Review: Flight (Summerhall, Edinburgh Fringe)
David Rosenberg and Glen Neath's flight simulator is not great for those terrified of flying
As an anxious flyer, I make peace with death every time I board a plane. If this 500-ton metal tube is going to go down, I tell myself, there's not a jot I can do about it. Should we all die a fiery, depressurised, ear-popping death, well, so it goes: win some, lose some.
At the start of Darkfield's flight crash simulator, a passenger call goes up for one Mr Schrödinger. The in-flight safety card shows a plane splitting in two. Video screens flicker between blue and red airlines. Somewhere in the aircraft, a cat starts miaowing. While we're sealed inside this pressurised cabin, we are in two places at once: neither where we took off, nor where we're going. We are, David Rosenberg and Glen Neath suggest, simultaneously dead and alive.
Housed in a shipping container, Flight straps you into a slice of a plane cabin: squishy blues seats laid in threes, overhead lockers, oval windows. Wearing headphones and plunged into pitch darkness, we're rolled through the familiar routine of air travel. The pilot's reassuring voice purrs over the intercom. Safety demonstrations flash up onscreen. An air hostess promises us light refreshments in-flight.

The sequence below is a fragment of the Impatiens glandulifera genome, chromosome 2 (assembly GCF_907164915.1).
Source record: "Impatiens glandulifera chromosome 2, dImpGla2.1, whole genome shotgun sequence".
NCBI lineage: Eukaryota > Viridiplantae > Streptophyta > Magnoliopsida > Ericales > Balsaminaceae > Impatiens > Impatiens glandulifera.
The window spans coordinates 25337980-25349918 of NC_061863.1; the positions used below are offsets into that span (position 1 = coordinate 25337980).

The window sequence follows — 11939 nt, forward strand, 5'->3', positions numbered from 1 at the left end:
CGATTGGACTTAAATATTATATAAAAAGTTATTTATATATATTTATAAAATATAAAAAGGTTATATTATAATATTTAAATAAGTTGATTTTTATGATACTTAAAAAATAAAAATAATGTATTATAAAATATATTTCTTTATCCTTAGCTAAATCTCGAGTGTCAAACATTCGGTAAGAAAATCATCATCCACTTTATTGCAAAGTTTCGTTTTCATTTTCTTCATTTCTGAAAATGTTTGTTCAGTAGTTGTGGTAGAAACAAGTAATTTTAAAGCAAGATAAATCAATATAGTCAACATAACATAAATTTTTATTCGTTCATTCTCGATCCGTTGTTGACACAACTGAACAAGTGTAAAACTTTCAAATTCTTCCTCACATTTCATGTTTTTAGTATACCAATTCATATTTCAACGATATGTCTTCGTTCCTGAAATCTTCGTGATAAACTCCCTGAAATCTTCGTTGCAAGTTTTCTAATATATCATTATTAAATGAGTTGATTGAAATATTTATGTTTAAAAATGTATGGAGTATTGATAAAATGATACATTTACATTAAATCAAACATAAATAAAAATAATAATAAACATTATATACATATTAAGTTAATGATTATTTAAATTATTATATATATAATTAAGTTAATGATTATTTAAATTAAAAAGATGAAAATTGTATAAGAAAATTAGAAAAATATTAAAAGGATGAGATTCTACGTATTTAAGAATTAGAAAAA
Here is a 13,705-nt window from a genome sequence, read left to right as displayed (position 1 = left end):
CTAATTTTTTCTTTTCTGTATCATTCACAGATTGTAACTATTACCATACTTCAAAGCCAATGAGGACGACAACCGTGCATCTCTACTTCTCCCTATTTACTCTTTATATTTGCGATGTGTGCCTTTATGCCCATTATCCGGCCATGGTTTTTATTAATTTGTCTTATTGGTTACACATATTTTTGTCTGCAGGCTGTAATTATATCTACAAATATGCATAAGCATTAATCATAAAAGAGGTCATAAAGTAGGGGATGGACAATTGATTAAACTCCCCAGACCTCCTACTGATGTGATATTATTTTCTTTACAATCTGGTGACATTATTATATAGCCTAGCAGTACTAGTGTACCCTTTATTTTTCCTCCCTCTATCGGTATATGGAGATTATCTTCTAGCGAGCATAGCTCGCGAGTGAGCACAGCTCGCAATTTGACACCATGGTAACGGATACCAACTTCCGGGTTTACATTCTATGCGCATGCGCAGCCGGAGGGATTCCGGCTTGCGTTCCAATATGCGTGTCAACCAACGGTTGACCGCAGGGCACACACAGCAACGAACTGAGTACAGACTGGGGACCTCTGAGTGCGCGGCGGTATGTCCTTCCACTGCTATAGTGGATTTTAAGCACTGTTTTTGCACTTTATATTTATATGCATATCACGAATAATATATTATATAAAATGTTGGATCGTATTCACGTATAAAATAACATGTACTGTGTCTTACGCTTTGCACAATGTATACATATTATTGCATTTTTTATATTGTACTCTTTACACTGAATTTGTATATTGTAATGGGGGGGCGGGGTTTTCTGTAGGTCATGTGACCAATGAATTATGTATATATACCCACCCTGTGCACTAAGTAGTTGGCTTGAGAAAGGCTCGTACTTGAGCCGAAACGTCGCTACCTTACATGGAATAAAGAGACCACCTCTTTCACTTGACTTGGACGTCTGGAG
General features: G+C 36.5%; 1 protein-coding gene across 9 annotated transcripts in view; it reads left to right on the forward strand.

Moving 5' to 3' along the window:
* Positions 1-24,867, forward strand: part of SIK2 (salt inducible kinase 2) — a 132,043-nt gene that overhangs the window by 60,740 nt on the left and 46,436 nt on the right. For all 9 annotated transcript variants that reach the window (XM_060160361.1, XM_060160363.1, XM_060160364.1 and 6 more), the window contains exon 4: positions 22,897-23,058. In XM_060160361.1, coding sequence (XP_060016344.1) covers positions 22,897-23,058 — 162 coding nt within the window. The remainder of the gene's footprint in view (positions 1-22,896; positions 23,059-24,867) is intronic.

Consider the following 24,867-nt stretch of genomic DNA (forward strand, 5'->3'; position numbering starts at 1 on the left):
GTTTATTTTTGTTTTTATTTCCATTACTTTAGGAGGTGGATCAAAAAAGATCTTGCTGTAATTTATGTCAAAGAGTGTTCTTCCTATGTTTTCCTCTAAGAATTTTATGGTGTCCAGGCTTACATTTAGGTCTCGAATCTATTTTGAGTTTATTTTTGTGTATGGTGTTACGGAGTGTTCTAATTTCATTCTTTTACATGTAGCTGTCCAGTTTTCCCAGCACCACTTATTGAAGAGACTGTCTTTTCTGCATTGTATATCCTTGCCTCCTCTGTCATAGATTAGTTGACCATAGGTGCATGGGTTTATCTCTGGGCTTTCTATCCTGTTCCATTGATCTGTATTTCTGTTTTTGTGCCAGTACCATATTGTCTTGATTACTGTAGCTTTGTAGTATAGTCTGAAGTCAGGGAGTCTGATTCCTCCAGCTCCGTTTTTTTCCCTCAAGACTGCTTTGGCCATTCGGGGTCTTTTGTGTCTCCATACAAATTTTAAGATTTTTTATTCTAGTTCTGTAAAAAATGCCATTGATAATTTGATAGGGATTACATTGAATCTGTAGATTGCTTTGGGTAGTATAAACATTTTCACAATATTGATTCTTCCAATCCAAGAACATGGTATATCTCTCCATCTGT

This is, however, a bumpy old ride; a flight that glitches and jolts in mid-air. In your ears, ordinary cabin noises tinkle in surround sound. Peanut packages pop open. Toilets flush with a whoosh. A baby starts crying, then another, and another. The quiet whir of cruising altitude calm flicks, in an instant, to the roar of twin engines ripping through air in an abrupt, unscheduled descent. Calm returns. Then horror. Silence. Screams.
The spirit of Flight MH370 hovers over this eerily unsettling piece of headphone theatre – a plane that disappeared without trace, its passengers neither dead nor alive. One theory runs that, having lost pressure, the plane plummeted until it picked up enough speed to start climbing again, losing velocity until it began another descent. For hours, it oscillated, up and down, until the fuel ran out: a ghost plane with no pilots and no passengers.
Flight might be too reliant on its rollercoaster thrills – the excitement of being bumped around in the dark – but it does key into the psychology of phobia well. In flickering between plain sailing and plummet, it catches the persistent nagging notion of imminent death us aerophobes know all too well. No matter how concerted our calm, every gear change or air bump triggers a terrible thought and, at 36,000 feet, my consciousness is slight – at once flying high and tailspinning down, between departure lounge and destination, dead and alive. Is there a hypnotherapist on the plane?